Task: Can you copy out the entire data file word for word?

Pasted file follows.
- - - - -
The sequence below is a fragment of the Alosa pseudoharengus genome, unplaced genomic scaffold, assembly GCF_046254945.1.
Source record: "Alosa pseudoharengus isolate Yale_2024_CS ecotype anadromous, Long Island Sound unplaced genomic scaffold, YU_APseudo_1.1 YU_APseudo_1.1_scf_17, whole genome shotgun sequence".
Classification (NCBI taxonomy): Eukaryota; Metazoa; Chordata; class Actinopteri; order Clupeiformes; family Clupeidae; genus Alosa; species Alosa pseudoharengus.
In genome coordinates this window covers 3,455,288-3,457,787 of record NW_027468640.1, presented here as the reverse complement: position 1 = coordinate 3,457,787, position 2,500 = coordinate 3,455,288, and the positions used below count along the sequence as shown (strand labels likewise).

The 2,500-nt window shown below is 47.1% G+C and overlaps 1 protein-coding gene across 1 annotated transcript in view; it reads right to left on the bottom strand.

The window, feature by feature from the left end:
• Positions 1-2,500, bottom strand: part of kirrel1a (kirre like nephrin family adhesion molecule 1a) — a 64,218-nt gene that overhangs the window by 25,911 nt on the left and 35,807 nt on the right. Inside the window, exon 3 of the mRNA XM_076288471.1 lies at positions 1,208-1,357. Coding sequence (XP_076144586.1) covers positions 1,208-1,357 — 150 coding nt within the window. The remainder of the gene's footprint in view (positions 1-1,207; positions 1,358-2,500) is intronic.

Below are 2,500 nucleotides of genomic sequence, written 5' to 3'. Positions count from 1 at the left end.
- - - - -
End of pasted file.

The sequence below is a fragment of the Alosa pseudoharengus genome, unplaced genomic scaffold, assembly GCF_046254945.1.
Source record: "Alosa pseudoharengus isolate Yale_2024_CS ecotype anadromous, Long Island Sound unplaced genomic scaffold, YU_APseudo_1.1 YU_APseudo_1.1_scf_17, whole genome shotgun sequence".
Classification (NCBI taxonomy): Eukaryota; Metazoa; Chordata; class Actinopteri; order Clupeiformes; family Clupeidae; genus Alosa; species Alosa pseudoharengus.
In genome coordinates this window covers 3,455,288-3,457,787 of record NW_027468640.1, presented here as the reverse complement: position 1 = coordinate 3,457,787, position 2,500 = coordinate 3,455,288, and the positions used below count along the sequence as shown (strand labels likewise).

The 2,500-nt window shown below is 47.1% G+C and overlaps 1 protein-coding gene across 1 annotated transcript in view; it reads right to left on the bottom strand.

The window, feature by feature from the left end:
• Positions 1-2,500, bottom strand: part of kirrel1a (kirre like nephrin family adhesion molecule 1a) — a 64,218-nt gene that overhangs the window by 25,911 nt on the left and 35,807 nt on the right. Inside the window, exon 3 of the mRNA XM_076288471.1 lies at positions 1,208-1,357. Coding sequence (XP_076144586.1) covers positions 1,208-1,357 — 150 coding nt within the window. The remainder of the gene's footprint in view (positions 1-1,207; positions 1,358-2,500) is intronic.

Below are 2,500 nucleotides of genomic sequence, written 5' to 3'. Positions count from 1 at the left end.